As the coronavirus outbreak accelerated, the U.S. State Department on January 30th issued a Level 4 Travel Advisory warning (the highest) instructing Americans to not travel to China. Noteworthy as that is, the China travel ban will affect the lives of very few Americans. The almost certain impact on public transportation in this country, on the other hand, will be a very different story.
Anytime a virus outbreak spreads rapidly, public transportation systems face their own form of ailment, as we learned in the 2002-2003 epidemic of Severe Acute Respiratory Syndrome (SARS), the infection fears of which triggered a 50 percent drop in daily public transit ridership in Taipei.
Compared to SARS, coronavirus is less severe, meaning fatality rates from infection are likely to be lower. At the same time, coronavirus is more contagious, meaning it has the potential to sicken a far greater number of people — even if not to a dire extent — and to do so very quickly. New coronavirus cases in China topped 5,000 in only a month; it took 6 months in 2003 for the number of SARS cases to reach that level. By the end of February, confirmed coronavirus cases worldwide totaled more than 80,000.
With the virus spreading that fast, it’s understandable that fear could spread just as quickly, because in addition to transmission through sneezes and coughs, a virus can also be transmitted via contaminated surfaces. Such surfaces are abundant on the seats and handrails of mass transit buses and subway cars, as well as supporting infrastructure like stair and escalator handrails. It’s only natural to expect that lots of people will avoid that travel option through an abundance of caution, opting instead (if they can) to use their own vehicle for commuting and errands.
Public transportation is central to American life, and ridership is growing faster than our population, according to the American Public Transportation Association. Americans took 9.9 billion public transit trips in 2018. If infection fears erode those numbers in the U.S. the way they did in China 17 years ago, that would blow a huge financial hole in transit agency budgets throughout the country.
And if American workers needed further reason to avoid the bus or train, they now have a nudge from the U.S. Centers for Disease Control, which is encouraging us to pursue telework options and work from home if possible, potentially further cutting into mass transit ridership. Still, there will always be the people for whom public transportation is the only option. Those riders will continue to face infection possibilities, as will transit agency employees, who may face an even greater risk than passengers. Heightened exposure for bus operators, for instance, could quickly result in a shortage of drivers — no less critical than a scarcity of fuel.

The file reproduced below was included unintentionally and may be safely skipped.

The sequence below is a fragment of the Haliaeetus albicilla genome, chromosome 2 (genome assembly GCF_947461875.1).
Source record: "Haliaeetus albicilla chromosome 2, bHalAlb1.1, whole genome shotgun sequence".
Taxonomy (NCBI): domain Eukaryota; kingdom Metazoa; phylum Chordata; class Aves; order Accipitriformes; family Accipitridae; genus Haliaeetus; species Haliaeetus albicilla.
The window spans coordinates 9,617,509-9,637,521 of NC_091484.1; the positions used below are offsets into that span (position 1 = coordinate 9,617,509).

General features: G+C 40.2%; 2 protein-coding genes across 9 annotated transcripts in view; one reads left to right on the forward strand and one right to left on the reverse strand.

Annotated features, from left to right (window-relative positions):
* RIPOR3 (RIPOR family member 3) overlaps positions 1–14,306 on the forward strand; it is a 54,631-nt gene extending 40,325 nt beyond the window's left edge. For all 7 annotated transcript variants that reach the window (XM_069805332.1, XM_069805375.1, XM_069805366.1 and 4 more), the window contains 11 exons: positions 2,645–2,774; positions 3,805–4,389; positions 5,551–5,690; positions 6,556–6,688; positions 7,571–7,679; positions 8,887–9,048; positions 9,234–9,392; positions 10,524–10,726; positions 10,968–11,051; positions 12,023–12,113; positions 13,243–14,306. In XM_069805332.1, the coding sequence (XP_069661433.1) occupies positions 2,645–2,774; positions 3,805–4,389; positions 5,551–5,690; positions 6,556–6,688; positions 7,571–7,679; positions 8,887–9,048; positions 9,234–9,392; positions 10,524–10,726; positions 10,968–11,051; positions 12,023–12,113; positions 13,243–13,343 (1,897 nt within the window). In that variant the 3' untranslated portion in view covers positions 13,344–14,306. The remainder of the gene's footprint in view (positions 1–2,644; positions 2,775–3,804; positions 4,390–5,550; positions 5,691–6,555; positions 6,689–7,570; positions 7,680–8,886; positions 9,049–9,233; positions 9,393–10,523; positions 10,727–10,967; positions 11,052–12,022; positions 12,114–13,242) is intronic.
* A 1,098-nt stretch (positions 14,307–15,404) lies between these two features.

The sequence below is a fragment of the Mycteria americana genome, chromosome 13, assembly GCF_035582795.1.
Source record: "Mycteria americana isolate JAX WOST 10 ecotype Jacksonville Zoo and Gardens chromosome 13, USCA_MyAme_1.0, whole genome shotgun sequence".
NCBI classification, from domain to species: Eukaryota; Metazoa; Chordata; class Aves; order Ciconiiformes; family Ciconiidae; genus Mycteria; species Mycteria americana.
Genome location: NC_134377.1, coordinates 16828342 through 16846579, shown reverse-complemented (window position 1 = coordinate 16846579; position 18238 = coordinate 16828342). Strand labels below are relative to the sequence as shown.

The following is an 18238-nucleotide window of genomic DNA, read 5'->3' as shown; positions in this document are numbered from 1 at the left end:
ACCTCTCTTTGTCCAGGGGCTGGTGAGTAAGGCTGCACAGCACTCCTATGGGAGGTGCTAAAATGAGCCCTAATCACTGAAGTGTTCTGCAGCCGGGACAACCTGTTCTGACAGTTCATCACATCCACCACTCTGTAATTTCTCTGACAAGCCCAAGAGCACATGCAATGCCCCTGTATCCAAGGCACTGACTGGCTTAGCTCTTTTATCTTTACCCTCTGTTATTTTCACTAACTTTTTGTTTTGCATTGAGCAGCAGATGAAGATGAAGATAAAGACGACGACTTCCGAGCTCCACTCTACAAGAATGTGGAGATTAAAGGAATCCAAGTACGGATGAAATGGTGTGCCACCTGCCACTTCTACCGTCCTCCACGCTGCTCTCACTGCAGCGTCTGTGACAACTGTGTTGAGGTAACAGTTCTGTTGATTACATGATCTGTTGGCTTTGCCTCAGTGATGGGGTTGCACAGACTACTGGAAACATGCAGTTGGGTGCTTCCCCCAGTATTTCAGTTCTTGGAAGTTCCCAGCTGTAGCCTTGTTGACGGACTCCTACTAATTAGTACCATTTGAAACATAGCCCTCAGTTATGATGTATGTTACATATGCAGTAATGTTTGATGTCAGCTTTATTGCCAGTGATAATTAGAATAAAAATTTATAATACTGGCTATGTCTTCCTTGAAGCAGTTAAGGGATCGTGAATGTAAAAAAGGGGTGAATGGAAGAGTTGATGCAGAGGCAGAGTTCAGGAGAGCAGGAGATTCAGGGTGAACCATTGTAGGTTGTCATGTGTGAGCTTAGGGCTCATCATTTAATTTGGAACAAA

Fretting over falling passenger counts might seem trivial in the face of a public health crisis, but those dwindling numbers could carry a hefty price, which would only be apparent long after the worst of the epidemic (or pandemic) is behind us.
Even if public transit systems aren’t shut down entirely, as they have been in some countries, any significant drop in ridership will carry a corresponding drop in fare collection that could last weeks or even months. The resulting revenue gap can only be filled in two ways: Either increase tax subsidies or boost fares (or do both) to keep the systems running. The economic ripple effect could impact all of us — even if we rarely or never use public transportation.
There’s a lot we don’t yet know about this latest public health crisis, but we do know this much: Coronavirus is likely to cause headaches for a great many of us, even if we’re never directly infected. Transportation networks, both here and abroad, are being restricted because it’s those networks that enabled the spread of the virus in the first place.
Ironic, isn’t it? The likelihood of a coronavirus pandemic has been enabled by our enhanced ability to move freely about the planet, and that freedom is about to be tested, perhaps severely.
Eva Shipp is an epidemiologist and a research scientist at the Texas A&M Transportation Institute.